Web developer Becky Rose on the Digital Economy Bill

By Katy Bairstow

Becky Rose is a web developer who builds e-commerce solutions for businesses of all sizes and all industries. She has been a vocal campaigner against the Digital Economy Bill and agreed to discuss her concerns about the legislation in more detail.

When did you first become aware of the Digital Economy Bill?
It was a while back now, I signed the online No.10 petition for the bill after seeing it mentioned on Twitter and then read up on various blogs on the subject to better inform myself.

What are your key concerns about the bill?
The government has not considered at all any malicious use of the legislation regarding aggressive tactics and misuse of the bill. Imagine how destructive a virus that sends and receives P2P data could be, hundreds of thousands of people could loose internet access from a botnet attack. I can easily imagine the kind of person who indulges in such activities finding that kind of devastation too tempting to resist.

A lot has been made about issues surrounding hacking wifi connections and downloading P2P data on other peoples networks, and how innocent people could be affected – it’s so easy to do, the last time I hacked my own wireless a couple of years ago it took me on average 15 minutes to get past my own security.

However the ramifications of this run much deeper. Imagine how powerful a tool the Digital Economy Bill is when you have malicious intent, consider for a moment that I already have daily stock, pricing and turnover figures for my closest e-commerce rivals [collected and calculated legally]. They do the same to the company I work for too as I can see it in the server logs. With the Digital Economy Bill we can escalate the corporate espionage to new levels and remove each other from the e-commerce landscape altogether, and it’s so easy, with very few resources required, and with so much money at stake who will blink first?

I can foresee the majority of e-commerce related companies being forced to move their technical infrastructure outside of the UK within the next few years simply to protect against being shut down by an arbitrary decision from a computer in an ISP – without a court case, and with mission critical systems on the line, it’s simply too important and too imperative to risk operating in the UK with this legislation in effect.

The addendum to clause 8 is very harrowing indeed as it gives the government the power to shut down web sites they suspect might one day possibly potentially commit copyright infringement. Any company using a blog to communicate with it’s customer base is potentially at risk from a pre-emptive shut down with as little as an allegation from a business rival being all the ammunition necessary to start the fires burning.

Would you define your work as creative in addition to being tech-based?
My job isn’t “creative” in terms of the way this legislation is written, I’m not producing music or films in that sense, but I have worked on a significant number of creative projects in the past, from computer games to web TV shows, and I likely will continue to do so. As an author of a great deal of creative content and as a consumer I see no reason for any anti-piracy measures at all.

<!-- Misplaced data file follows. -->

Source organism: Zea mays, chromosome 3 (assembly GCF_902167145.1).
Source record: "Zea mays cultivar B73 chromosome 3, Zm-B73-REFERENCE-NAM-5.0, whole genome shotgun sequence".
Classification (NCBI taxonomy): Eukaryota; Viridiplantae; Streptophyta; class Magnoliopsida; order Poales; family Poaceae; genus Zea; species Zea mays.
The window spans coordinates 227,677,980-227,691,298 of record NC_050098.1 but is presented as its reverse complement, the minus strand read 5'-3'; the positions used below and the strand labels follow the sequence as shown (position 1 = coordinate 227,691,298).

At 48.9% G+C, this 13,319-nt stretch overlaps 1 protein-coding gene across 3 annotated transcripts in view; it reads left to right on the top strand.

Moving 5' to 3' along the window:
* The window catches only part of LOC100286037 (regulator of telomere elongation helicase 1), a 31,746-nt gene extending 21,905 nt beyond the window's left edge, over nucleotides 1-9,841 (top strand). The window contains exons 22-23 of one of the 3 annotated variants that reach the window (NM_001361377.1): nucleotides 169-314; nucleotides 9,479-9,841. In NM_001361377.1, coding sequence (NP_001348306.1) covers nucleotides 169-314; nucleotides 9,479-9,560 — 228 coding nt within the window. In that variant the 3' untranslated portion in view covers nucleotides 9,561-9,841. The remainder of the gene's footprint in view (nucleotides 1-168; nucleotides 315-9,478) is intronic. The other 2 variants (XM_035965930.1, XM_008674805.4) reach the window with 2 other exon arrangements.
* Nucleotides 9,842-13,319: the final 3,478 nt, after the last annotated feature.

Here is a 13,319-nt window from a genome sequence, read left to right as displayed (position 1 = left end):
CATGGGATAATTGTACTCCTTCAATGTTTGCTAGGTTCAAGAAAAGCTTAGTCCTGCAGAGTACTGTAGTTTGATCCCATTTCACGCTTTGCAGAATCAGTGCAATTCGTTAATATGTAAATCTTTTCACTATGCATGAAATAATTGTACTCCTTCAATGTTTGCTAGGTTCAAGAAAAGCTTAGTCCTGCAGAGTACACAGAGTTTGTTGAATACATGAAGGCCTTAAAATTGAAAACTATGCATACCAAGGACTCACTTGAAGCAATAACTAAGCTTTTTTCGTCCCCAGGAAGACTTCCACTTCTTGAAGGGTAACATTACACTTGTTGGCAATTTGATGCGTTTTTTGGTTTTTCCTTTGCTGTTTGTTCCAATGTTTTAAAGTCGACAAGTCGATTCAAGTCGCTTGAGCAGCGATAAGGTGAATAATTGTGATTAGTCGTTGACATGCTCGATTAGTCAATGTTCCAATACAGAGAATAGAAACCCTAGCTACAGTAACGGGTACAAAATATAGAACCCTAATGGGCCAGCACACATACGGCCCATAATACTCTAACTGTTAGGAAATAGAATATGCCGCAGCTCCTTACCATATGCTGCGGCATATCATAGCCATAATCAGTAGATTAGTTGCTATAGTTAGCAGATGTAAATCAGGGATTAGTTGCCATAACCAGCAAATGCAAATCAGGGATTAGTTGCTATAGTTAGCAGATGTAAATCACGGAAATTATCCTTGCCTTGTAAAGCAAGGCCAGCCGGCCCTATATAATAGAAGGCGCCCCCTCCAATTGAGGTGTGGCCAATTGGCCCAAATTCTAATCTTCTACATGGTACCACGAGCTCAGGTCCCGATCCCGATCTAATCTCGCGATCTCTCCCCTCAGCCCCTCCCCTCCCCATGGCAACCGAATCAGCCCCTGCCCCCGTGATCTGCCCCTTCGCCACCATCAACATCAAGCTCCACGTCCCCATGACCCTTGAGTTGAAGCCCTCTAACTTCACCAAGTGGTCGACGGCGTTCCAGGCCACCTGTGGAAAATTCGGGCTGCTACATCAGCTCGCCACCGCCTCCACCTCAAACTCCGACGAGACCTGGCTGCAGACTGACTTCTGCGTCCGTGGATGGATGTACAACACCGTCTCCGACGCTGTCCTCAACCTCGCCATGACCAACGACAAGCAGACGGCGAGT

The government claims this legislation is essential to stop Peer-to-Peer file-sharing and safeguard jobs in the creative industries. Do you think it will be effective?
There has been a long history of anti-piracy measures, I remember the lenselock on early ZX Spectrum computer games that prevented anyone with an astigmatism in an eye from being able to get into their game, easily lost code wheels and code books, various hardware protection methods that didn’t work such as bootblock protection on the Amiga computer which contributed excessive wear to floppy disk drives, rootkits which accessed ring 0 of the OS – a major security breach, serial numbers – often countered by a simple generator and with huge consequences for online gamers who find their serial banned simply because some pirate happened to generate their code, and so on and so on, the list is endless…

All of these things have one thing in common, the only people they didn’t effect were the pirates who simply removed the protection.

Anti-piracy measures only effect genuine consumers. They have no effect on piracy what-so-ever. They never have had, and they never will.

The music industry is adamant they are loosing money to piracy, they aren’t. The research done during and since the Napster case shows categorically that genuine music sales have gone up amongst people who share music online. Most people are decent and honest and adhere to their own moral code so even when pirating some of their music, they’ll buy more of it thanks to being exposed to things they would not otherwise have heard.

What the music industry has done is fail to adapt to the internet business model. They are still trying to resist the internet and I think it’s about time they accepted that the internet is inevitable. They should have had their own version of iTunes no later than the late 90’s but instead they where too busy fighting Napster and trying to stop the internet revolution from happening, and they still haven’t adapted their business models to the 21st century even now and instead are choosing to upturn the British constitution and declare us guilty until proven innocent instead of bringing their business practices up to date in line with almost every other industry.

Katy Bairstow has worked in the IT industry for over a decade for companies like EDS. She currently works as a freelance web designer and developer and blogs infrequently at whatkatydid.org.You can follow her on Twitter @katybairstow.